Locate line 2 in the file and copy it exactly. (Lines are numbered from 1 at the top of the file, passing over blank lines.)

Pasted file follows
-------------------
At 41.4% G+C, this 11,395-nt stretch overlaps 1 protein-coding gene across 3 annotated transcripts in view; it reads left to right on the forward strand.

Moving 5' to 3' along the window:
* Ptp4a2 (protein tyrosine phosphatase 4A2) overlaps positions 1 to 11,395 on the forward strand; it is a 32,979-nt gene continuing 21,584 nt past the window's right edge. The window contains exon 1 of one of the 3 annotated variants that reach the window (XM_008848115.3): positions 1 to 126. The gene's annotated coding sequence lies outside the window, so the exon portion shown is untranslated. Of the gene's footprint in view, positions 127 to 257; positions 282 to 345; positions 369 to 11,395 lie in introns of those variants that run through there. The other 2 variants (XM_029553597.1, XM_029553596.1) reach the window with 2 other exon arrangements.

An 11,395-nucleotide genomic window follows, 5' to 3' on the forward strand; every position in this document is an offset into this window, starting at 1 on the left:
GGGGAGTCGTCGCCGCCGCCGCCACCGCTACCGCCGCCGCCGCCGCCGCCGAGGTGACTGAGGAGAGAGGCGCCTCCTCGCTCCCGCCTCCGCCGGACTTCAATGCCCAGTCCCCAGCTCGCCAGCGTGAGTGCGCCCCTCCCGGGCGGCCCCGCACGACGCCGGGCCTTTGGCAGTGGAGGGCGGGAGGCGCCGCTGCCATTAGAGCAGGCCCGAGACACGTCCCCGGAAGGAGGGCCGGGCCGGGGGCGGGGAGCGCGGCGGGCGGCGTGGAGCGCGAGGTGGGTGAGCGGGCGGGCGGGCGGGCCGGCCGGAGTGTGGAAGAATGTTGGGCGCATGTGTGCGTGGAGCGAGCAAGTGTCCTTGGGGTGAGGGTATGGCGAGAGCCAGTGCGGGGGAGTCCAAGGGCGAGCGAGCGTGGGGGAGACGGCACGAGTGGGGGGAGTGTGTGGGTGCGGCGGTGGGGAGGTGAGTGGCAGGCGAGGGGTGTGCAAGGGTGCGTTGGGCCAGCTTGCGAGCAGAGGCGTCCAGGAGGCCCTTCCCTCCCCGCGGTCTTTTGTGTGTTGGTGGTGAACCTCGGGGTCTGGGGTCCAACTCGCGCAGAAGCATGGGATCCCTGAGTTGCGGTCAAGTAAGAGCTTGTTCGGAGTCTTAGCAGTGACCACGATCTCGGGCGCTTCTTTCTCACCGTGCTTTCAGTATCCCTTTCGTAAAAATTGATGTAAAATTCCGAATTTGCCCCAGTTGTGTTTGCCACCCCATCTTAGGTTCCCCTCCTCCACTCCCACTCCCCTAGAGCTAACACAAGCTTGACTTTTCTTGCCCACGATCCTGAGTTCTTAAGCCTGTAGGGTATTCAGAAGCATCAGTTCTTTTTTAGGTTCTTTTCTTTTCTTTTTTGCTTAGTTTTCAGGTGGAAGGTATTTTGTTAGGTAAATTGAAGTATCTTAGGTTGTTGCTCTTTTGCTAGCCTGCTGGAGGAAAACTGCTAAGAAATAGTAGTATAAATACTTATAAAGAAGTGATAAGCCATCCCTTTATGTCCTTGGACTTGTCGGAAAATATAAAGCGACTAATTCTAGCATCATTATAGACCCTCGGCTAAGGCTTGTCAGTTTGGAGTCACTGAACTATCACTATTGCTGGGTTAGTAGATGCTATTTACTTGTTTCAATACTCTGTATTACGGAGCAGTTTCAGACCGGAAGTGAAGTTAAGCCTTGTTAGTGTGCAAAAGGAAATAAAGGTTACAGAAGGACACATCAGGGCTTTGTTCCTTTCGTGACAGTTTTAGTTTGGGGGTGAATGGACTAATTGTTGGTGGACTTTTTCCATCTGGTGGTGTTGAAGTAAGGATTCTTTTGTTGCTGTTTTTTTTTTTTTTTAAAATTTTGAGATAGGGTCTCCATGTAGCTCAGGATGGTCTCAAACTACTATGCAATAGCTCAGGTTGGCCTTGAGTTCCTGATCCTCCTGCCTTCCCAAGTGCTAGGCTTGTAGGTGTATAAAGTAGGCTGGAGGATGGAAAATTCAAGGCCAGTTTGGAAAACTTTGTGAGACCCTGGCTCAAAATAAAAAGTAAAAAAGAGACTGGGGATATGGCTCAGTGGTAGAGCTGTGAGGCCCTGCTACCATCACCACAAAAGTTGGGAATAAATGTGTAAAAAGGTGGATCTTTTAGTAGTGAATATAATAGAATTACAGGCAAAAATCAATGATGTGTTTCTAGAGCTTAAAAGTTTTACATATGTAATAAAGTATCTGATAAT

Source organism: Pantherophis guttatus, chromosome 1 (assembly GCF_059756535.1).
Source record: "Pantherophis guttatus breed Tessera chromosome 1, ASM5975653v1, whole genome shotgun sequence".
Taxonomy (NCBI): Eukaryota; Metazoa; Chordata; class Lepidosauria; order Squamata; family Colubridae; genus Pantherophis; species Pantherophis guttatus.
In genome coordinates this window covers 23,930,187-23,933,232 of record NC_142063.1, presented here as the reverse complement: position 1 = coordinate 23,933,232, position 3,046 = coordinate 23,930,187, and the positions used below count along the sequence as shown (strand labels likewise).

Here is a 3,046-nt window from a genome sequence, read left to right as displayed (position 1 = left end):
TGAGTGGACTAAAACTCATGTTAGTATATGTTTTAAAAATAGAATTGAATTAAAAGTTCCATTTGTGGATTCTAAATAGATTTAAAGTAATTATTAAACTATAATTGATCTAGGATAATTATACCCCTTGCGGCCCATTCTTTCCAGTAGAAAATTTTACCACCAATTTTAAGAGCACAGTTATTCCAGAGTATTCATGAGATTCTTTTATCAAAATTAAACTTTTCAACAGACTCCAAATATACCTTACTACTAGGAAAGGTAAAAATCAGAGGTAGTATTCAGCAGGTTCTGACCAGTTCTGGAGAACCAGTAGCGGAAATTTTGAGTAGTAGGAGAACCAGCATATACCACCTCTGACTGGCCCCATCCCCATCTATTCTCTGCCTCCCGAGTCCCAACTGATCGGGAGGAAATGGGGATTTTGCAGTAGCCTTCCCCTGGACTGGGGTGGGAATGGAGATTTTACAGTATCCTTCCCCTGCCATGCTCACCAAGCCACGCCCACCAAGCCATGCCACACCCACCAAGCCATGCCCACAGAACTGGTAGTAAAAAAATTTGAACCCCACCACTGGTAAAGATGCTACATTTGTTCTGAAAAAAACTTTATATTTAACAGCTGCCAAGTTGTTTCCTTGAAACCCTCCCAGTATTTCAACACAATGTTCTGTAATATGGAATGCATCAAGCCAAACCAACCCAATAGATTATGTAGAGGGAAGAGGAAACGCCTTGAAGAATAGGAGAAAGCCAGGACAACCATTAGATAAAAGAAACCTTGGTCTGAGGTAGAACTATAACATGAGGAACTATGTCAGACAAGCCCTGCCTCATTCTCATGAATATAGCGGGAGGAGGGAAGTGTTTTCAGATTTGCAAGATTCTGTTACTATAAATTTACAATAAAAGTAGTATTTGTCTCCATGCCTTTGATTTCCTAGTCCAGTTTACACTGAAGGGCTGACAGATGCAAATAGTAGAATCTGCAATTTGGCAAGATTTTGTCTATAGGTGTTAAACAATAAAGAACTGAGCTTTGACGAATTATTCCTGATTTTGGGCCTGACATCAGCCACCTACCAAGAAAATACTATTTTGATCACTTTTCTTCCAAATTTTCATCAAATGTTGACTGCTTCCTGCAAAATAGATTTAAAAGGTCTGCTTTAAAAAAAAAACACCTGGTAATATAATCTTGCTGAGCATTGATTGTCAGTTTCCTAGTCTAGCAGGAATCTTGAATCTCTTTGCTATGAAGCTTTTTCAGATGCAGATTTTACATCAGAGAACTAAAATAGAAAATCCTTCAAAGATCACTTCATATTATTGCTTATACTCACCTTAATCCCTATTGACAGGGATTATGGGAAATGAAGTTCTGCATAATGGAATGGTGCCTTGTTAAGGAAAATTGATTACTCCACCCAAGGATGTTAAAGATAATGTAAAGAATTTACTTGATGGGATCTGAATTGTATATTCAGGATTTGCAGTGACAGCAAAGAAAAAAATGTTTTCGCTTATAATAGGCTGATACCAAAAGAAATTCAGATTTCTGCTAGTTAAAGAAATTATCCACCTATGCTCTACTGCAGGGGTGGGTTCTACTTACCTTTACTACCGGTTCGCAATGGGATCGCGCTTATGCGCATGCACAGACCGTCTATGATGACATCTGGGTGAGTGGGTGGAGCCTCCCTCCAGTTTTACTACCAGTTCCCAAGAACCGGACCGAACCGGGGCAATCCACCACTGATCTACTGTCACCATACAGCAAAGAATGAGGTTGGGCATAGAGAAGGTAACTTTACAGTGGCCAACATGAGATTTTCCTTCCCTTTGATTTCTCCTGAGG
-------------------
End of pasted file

Moving 5' to 3' along the window: